After an excellent breakfast with the novelties of hash browns and cinnamon toast I set off back to the city to visit the National Gallery of Canada, which was then situated in a large unprepossessing building on Elgin Street. Inside however it was vast with a serious collection of masterworks, of which 2 very different pieces caught my eye. Bedroom Ensemble, made by Claes Oldenburg in 1963, is a life size garish bedroom stage set, of a type that could be found in an upmarket sleazy motel. At first glance it seems sexy but prosaic, but as the eye lingers you realise something is wrong, that the fake is itself fake and the perspective is troubling, it requires further investigation. Nothing is quite as it seems, the perspective has been exaggerated making the furniture distorted, your own eyes are now a fisheye lens, while the hard surfaces are alienating and somehow wrong, the packaging is all an illusion, soft is hard, you can’t sleep here.
Art must always play with you, pull you in until you can imagine something differently, teach you an unforeseen lesson. In 1967 Claes Oldenburg made this comment about his work: “As time goes on and the things they ‘represent’ vanish from daily use, their purely formal character will be more evident: time will undress them. Meanwhile, they are sticky with associations.”
In an entirely different register, although still dealing with desire, is the 1518 painting of Venus by Lucas Cranach the Elder. He was court painter to the Electors of Saxony in Wittenberg, Germany, and a friend of Martin Luther. This is a life size full frontal nude, brazen in its effrontery. When I saw it in 1976 her modesty was preserved by a small leaf on a twig wandering in from her left, but that did not diminish the magnetic presence before me. The leaf and several layers of posthumous varnish have now been removed during restoration.
To say this is a sexy picture draws all the wrong modern references, but that is what it is. (In a letter I reference “tits like champagne glasses”). I presume he got away with this painting because he was painting the Roman goddess of love (it was the Renaissance), not a royal or religious icon, this was his vision of a classical myth and that was now permitted. The revelation is to see his interpretation of the allure of Venus in the northern European context. Arriving out of the dark, she looks straight and slightly quizzically at you. She is rich, decorated and bejewelled, her hair in long tresses: this is not a nobody. Like the Mona Lisa there is a smile halfway between invite and disdain. It is the hands doing the seducing, casually wafting a completely diaphanous piece of silk temptingly before her. Yet as Venus she is thin, foreshortened and prim, unlike her voluptuous Italian forebears. This is a complete artistic re-interpretation of what could be regarded as classical, honest and sensual. She’s an in your face shocker up on a pedestal, this is the modern world, quick, paint that leaf.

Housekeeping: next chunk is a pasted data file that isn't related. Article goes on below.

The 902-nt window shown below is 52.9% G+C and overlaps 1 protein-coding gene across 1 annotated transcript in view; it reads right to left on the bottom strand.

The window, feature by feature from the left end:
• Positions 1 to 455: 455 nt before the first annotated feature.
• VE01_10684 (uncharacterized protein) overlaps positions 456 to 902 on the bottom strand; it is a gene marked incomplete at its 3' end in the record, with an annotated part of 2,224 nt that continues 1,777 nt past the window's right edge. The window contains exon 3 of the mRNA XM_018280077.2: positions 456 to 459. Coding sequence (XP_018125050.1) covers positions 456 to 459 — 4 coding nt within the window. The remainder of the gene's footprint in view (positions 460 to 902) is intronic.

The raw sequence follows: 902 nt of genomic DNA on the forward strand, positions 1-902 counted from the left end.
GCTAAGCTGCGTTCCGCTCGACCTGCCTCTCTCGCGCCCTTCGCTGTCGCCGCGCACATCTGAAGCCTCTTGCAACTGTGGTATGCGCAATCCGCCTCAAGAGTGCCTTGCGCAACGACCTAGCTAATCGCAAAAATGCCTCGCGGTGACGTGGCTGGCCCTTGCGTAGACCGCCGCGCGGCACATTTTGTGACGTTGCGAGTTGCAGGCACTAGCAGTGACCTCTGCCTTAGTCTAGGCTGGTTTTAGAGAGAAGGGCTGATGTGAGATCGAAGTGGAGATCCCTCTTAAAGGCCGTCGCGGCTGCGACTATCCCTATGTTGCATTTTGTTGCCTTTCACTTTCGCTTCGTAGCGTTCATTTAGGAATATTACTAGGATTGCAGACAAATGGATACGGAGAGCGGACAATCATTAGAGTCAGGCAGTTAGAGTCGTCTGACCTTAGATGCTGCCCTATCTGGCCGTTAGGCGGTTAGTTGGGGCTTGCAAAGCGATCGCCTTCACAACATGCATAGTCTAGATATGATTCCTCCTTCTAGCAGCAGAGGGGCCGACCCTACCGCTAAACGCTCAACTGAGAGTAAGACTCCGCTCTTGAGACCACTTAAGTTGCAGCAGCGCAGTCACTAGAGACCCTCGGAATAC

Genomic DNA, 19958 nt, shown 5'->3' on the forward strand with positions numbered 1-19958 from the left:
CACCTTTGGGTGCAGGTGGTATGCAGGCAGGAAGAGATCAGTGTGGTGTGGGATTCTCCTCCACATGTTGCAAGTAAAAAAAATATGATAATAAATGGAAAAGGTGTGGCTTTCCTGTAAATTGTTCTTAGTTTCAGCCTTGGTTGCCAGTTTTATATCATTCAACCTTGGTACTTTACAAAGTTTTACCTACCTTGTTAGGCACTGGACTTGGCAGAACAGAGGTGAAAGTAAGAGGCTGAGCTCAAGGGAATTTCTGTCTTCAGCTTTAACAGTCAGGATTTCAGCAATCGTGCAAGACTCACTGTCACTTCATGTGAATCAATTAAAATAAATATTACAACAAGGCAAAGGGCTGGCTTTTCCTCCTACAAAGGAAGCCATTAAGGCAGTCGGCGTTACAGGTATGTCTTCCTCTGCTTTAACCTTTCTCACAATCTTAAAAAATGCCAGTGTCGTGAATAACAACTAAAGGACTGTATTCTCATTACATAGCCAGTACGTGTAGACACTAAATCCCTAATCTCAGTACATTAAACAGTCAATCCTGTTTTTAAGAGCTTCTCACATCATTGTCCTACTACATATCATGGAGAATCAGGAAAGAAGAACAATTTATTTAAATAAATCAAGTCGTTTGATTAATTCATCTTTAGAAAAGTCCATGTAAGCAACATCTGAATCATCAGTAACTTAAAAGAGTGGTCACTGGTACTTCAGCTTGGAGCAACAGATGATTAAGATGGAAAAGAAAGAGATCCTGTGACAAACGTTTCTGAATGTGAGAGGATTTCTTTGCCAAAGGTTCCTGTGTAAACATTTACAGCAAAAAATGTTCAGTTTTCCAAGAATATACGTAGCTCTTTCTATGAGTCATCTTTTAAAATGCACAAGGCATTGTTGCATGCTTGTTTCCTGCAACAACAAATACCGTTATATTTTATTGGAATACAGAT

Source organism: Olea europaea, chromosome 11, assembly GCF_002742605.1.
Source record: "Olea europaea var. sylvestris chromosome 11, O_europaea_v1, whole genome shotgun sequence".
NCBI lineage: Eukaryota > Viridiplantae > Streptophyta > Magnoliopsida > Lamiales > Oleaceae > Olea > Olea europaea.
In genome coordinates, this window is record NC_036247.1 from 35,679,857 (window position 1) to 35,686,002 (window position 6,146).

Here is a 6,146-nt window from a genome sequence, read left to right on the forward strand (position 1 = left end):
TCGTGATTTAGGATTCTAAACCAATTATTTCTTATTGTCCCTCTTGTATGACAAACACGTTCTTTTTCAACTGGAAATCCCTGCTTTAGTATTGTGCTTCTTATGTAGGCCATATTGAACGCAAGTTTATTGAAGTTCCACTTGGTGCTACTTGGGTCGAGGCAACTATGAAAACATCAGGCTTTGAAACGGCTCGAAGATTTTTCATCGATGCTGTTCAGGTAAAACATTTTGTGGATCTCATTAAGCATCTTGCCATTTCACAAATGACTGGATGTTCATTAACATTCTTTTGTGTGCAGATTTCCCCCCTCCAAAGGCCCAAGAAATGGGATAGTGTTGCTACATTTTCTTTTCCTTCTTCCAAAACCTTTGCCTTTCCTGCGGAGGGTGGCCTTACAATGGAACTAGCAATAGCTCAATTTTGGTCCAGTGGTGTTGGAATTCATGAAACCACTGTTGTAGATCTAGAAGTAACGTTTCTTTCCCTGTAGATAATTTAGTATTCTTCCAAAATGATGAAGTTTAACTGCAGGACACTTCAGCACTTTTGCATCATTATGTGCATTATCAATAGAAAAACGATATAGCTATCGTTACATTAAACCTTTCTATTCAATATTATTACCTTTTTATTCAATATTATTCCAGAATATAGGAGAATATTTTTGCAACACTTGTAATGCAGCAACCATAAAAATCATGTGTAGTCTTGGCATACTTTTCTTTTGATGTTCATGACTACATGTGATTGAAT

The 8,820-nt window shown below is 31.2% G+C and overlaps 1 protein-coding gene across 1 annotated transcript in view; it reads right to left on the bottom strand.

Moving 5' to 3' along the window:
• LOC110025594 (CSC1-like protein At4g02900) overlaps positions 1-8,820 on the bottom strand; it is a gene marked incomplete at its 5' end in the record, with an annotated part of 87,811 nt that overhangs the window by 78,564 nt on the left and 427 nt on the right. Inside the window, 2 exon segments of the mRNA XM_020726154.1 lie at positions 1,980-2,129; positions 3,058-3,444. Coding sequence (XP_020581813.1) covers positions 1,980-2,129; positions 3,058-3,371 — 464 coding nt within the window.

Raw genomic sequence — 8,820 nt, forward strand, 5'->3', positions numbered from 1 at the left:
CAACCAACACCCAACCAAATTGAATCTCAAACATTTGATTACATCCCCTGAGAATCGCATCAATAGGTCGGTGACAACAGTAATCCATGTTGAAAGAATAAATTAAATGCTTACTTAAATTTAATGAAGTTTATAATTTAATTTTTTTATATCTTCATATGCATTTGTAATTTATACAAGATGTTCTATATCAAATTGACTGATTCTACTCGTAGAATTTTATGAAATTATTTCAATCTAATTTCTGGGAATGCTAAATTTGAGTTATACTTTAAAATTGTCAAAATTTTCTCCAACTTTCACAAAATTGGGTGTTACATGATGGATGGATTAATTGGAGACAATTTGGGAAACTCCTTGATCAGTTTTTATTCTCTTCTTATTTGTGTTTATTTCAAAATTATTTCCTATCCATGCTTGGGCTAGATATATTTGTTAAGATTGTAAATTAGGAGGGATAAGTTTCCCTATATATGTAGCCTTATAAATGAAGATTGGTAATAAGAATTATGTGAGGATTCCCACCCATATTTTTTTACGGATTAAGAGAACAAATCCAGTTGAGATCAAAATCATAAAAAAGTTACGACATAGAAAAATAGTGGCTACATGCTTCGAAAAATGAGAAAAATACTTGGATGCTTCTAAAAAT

* * *
The aforementioned letter was written to my good friend Jon for his 21st birthday. Unfortunately I could not post it until I returned to the States, being an American Aerogramme, so it was late, but the intention was there. During the course of writing Hitch 76 I have recovered this letter and I found it to be a bit of a shock, nearly incomprehensible. Now, having read it a few more times it does make sense, but fortunately only to me. It is at times plain embarrassing and unpleasant, so I will not be including it here. Still there are some apposite points raised since the opening line goes “My mind is pouring out unformed books” and later goes on “I love to talk but … to be in print seems so goddam pompous; making pronouncements of some kind” (that may be a quote from Marlon Brando). Evidently I was already thinking about books, it has just taken this long to get over the pomposity of autobiography. As the letter continues it becomes clear I had decided to make Hitch 76 a long time ago, for back then I wrote: ”I store images, sights, types and atmospheres for that first book. An alert critical faculty for all things – will it ever burst out, even be exercised?” Only now do I discover I wrote down such an ambition back then, and forty years later here it is, not quite bursting out but managing to walk up and down the page. If then could see me now, life would hopefully feel better, as the passage bitterly concludes: “All I have is amorphous, meaningless but to me, for I have no tangible gift”.
Ok, I partially relent, the end of the letter is relatively sane and simply describes some of the events from my trip, which if you have read Hitch 76 you will already know about. Regard it as a little unreadable resumé of the story so far.